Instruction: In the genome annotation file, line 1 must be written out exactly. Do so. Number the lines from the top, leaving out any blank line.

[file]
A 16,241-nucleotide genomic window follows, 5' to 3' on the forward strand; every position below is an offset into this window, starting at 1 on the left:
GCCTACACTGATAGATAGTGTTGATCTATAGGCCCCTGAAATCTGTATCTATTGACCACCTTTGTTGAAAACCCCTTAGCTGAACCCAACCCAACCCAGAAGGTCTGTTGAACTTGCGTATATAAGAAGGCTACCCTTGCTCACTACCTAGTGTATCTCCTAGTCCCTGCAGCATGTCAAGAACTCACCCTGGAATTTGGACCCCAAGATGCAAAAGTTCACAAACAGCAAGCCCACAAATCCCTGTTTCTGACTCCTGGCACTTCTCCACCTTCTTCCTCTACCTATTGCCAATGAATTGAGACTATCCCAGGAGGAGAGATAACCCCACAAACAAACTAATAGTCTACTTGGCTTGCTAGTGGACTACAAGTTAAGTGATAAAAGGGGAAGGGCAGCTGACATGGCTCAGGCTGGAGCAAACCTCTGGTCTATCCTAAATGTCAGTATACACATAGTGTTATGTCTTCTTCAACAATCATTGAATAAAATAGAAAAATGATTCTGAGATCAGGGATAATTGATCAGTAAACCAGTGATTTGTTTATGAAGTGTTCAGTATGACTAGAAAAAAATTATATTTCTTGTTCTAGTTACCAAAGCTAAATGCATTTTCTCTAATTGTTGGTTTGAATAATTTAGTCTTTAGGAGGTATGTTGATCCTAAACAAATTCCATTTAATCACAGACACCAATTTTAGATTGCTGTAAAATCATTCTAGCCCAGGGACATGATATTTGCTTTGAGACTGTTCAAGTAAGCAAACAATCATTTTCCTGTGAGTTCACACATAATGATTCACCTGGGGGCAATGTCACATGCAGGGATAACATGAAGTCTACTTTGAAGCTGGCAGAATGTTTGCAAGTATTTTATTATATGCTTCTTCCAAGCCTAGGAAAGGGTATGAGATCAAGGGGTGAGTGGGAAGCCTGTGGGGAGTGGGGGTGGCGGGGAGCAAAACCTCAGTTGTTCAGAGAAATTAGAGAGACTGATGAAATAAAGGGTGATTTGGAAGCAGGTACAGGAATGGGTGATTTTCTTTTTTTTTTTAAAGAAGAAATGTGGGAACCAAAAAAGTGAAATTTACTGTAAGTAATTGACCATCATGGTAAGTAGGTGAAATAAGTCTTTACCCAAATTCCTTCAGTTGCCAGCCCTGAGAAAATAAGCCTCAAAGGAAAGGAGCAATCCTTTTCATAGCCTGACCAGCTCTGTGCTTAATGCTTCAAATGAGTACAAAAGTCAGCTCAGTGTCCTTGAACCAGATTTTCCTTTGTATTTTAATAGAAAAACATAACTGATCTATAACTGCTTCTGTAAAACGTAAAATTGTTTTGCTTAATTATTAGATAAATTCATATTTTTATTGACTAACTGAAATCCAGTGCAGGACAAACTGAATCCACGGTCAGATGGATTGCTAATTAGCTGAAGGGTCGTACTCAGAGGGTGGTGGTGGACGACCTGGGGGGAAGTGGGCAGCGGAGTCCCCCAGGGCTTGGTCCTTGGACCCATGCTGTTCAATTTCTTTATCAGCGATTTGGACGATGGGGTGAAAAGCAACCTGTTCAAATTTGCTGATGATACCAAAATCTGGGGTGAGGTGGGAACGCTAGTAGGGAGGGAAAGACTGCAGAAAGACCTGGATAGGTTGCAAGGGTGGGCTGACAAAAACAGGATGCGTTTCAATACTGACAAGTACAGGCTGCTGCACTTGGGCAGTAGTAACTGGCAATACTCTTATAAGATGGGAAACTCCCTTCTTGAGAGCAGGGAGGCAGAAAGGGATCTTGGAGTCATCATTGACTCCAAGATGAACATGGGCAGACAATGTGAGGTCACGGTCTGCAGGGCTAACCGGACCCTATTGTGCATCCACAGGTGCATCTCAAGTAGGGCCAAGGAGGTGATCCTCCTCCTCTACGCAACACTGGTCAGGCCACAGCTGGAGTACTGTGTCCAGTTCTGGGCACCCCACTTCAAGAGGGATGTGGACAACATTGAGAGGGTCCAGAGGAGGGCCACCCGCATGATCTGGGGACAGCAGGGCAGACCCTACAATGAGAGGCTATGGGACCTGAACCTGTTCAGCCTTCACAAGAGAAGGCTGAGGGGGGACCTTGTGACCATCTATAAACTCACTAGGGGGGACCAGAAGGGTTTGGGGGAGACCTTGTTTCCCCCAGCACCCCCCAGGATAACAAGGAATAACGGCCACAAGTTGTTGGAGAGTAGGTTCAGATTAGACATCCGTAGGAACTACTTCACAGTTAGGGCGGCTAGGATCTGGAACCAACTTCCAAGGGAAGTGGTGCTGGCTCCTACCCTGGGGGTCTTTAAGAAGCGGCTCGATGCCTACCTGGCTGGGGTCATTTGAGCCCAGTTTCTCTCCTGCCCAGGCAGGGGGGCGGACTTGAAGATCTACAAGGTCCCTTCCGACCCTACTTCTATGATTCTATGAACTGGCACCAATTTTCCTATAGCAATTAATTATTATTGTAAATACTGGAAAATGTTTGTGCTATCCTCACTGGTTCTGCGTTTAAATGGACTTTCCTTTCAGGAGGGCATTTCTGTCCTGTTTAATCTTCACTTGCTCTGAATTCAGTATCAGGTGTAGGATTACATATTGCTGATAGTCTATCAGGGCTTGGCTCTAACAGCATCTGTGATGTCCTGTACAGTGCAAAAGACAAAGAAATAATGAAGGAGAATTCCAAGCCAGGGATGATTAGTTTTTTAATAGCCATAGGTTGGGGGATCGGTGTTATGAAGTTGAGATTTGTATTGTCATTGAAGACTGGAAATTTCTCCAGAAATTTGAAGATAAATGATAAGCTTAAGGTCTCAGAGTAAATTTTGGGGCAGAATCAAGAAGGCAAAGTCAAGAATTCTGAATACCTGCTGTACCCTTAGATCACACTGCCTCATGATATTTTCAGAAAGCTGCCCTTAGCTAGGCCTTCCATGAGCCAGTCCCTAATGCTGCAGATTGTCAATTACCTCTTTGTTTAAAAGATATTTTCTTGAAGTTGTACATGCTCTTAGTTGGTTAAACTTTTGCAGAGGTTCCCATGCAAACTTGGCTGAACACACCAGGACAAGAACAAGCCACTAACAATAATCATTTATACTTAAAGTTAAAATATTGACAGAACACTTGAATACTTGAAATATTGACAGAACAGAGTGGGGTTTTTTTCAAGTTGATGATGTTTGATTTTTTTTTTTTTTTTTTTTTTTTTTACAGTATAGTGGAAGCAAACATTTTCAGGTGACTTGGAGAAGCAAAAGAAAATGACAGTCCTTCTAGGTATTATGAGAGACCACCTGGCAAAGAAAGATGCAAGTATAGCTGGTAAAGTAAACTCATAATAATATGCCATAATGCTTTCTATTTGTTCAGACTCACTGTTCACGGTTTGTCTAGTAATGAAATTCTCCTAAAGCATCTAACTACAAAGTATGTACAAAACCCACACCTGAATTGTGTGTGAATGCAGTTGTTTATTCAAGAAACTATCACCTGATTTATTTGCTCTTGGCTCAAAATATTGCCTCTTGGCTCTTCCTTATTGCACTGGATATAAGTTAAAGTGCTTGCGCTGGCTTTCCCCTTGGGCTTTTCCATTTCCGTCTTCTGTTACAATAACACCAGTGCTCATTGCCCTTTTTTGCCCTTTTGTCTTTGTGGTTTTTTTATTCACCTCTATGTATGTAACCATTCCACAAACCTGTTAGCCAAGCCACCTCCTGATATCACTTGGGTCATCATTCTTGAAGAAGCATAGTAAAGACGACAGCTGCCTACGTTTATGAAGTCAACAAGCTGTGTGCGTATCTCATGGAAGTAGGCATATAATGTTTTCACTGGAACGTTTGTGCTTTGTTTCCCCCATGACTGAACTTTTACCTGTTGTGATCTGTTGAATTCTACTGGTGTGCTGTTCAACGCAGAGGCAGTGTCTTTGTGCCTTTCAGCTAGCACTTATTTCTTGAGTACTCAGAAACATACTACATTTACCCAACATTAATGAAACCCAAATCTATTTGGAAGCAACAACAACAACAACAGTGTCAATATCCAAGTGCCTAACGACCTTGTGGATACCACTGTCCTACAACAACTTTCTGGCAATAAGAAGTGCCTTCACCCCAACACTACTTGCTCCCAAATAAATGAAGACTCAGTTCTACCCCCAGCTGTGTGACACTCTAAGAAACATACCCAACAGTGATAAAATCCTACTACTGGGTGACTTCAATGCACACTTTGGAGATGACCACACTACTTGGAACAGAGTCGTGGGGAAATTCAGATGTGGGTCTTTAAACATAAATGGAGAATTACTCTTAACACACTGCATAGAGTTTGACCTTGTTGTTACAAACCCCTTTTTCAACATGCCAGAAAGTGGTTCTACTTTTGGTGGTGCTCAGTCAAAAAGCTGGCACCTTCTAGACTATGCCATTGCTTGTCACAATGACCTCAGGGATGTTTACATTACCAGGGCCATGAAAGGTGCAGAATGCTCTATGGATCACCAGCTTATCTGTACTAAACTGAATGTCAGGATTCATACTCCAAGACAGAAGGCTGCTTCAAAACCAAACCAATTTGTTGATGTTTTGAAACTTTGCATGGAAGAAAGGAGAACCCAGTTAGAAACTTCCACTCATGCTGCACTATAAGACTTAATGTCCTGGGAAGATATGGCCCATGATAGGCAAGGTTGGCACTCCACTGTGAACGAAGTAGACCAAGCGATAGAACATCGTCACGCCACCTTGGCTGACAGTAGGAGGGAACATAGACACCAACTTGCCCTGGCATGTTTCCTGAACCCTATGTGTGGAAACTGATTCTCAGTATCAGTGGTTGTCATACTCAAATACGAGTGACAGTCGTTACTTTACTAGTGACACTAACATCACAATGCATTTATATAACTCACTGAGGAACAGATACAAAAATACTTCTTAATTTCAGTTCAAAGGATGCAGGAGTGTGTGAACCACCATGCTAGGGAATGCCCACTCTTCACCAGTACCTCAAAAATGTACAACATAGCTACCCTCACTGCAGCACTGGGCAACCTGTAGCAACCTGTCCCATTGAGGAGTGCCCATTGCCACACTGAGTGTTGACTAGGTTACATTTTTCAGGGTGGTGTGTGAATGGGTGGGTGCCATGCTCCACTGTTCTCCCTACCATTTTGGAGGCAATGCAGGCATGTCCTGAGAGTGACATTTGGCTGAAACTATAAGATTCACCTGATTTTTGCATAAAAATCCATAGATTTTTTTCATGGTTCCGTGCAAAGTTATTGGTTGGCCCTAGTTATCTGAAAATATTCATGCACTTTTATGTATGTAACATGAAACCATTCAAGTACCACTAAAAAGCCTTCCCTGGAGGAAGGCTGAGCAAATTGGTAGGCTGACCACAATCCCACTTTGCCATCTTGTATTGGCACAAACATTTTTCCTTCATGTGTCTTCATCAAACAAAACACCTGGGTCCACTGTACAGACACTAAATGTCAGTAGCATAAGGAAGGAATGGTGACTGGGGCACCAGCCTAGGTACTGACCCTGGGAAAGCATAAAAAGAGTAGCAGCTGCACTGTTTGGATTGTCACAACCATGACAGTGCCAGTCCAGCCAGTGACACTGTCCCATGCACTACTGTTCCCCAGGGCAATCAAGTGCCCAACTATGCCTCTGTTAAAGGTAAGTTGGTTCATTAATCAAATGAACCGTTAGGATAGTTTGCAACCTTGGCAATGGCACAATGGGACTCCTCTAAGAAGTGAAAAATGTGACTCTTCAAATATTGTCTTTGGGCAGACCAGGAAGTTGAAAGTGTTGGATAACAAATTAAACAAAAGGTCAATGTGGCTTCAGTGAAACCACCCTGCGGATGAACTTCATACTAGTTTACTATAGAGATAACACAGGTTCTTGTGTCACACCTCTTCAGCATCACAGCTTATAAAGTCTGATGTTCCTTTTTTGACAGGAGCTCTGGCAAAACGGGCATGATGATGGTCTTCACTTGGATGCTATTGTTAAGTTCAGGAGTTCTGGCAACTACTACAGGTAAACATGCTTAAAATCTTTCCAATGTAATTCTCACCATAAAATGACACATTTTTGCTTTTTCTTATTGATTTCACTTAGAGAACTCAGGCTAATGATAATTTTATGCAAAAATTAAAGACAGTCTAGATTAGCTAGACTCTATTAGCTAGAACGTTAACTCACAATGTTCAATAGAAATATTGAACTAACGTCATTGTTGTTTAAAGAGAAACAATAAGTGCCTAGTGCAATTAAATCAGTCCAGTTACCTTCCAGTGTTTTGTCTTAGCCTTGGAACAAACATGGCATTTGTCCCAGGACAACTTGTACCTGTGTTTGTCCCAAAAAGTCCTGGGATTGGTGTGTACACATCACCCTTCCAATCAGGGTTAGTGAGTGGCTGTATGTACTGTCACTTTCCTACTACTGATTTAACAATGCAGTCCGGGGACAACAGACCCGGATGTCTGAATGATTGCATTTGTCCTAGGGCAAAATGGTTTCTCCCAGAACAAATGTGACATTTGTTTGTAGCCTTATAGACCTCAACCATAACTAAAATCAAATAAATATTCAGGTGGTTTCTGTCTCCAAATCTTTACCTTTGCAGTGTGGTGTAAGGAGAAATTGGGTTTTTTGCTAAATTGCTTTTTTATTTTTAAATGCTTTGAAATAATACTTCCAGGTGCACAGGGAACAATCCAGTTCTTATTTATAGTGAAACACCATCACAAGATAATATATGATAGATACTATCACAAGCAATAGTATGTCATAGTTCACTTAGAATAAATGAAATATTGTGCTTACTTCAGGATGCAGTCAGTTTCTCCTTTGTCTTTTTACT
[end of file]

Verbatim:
A 16,241-nucleotide genomic window follows, 5' to 3' on the forward strand; every position below is an offset into this window, starting at 1 on the left: